Despite my general loathing of patriotism, I quite like Australia Day. It's not the kind of thing I like to participate in, but I like the fact it's there. Because for all the great and mighty flaws of this country, there's a lot to like about it. For all the deeply objectionable and repellent aspects of Australian culture, there's much in it to love and admire. And for all the times I despair at the ignorance and malice of the Australian people, there is also courage and kindness and integrity displayed by them every day.
So Australia Day, I think, is a pretty good idea. In fact, it's a lot like Christmas: a welcome holiday, a good excuse for getting together with loved ones, and an opportunity to reflect on what's important to us.
Funnily enough, it's also exactly like Christmas in that holding it on January 26 isn't really right.
This isn't because I think Australia Day is a celebration of an invasion. I don't think the Australians celebrating on January 26 are celebrating invasion. That's the whole problem: we're celebrating the good, the positive, the things we love about our country - but we're doing it on a day that has nothing to do with any of those. We're not celebrating an invasion, but we're celebrating on the anniversary of an invasion, and that seems, to put it mildly, a bit odd.
January 26 doesn't fit the bill for a national day in any respect. It doesn't mark a moment of discovery, or of great achievement, and it certainly isn't the date of any national act of creation. Australia, the modern country, didn't begin on January 26, 1788: what happened on that day was the establishment of an imperial penal outpost on land that quite clearly did not belong to the people doing the establishing. The people who lived here didn't want the colonisers here, and most of the colonisers didn't want to be here either. It was an invasion, and one that not even the invaders would have taken much pride in.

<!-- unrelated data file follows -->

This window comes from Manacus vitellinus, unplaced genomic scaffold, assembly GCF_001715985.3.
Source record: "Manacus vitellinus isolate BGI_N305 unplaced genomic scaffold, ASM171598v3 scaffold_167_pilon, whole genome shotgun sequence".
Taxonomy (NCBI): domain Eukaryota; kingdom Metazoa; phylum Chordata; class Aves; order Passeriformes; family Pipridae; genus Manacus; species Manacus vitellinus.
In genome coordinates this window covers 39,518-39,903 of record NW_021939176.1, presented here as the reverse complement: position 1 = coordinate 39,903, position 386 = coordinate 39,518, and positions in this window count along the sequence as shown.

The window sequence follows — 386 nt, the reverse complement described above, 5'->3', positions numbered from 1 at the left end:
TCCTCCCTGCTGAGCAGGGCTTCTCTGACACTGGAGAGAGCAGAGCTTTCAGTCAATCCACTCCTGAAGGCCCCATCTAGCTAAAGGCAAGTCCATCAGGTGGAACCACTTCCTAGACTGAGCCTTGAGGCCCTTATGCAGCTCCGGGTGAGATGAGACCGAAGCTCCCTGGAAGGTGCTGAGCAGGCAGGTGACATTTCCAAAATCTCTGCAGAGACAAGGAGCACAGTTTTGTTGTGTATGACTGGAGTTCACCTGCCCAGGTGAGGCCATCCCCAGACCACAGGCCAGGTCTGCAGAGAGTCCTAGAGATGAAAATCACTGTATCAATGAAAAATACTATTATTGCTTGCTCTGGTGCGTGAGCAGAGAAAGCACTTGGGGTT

Frankly, there is just no reason for us to feel a passionate connection to the current date of Australia Day. That it was an important moment in Australian history is beyond doubt: that it was a great leap forward for humanity, or an achievement to revere, is an absurd suggestion. So even if you have no personal objection to Australia Day being celebrated on January 26, you can't seriously have any deep and abiding affection for it.
And what that means is that the only people who truly feel strongly about the date are those who are opposed to it. Those who recognise that it's the anniversary of an invasion that kicked off a shameful history, and think that's an inappropriate date on which to celebrate the best in our nation. Those who see it as a day on which to reflect on the wrongs of the past and how they may be avoided in the future, rather than throw a party. And most importantly, those who are made to feel, by the choice of date, that they are being excluded, that by placing the national celebration on a day of sadness Australia is telling them that their people, their heritage and their culture are less Australian than the rest of us.
So if you're a non-indigenous Australian, with no particular attachment to January 26, why would you want to make your fellow Australians feel that way? Why would you not want Australia Day to be more inclusive, a more genuinely all-embracing recognition of our country's best qualities? Why would you prefer to continue the divisiveness and make every Australia Day more combative than celebratory? Why do you care so much about that particular date that you'd rather keep fighting than just pick a date everyone can accept?
There's just no reason. The debate over the date of Australia Day is one between those who feel passionately about the issue, and those who are arguing out of pure pigheadedness.
I like Australia Day, but while it's on January 26, it'll never be the real Australia Day that we should have.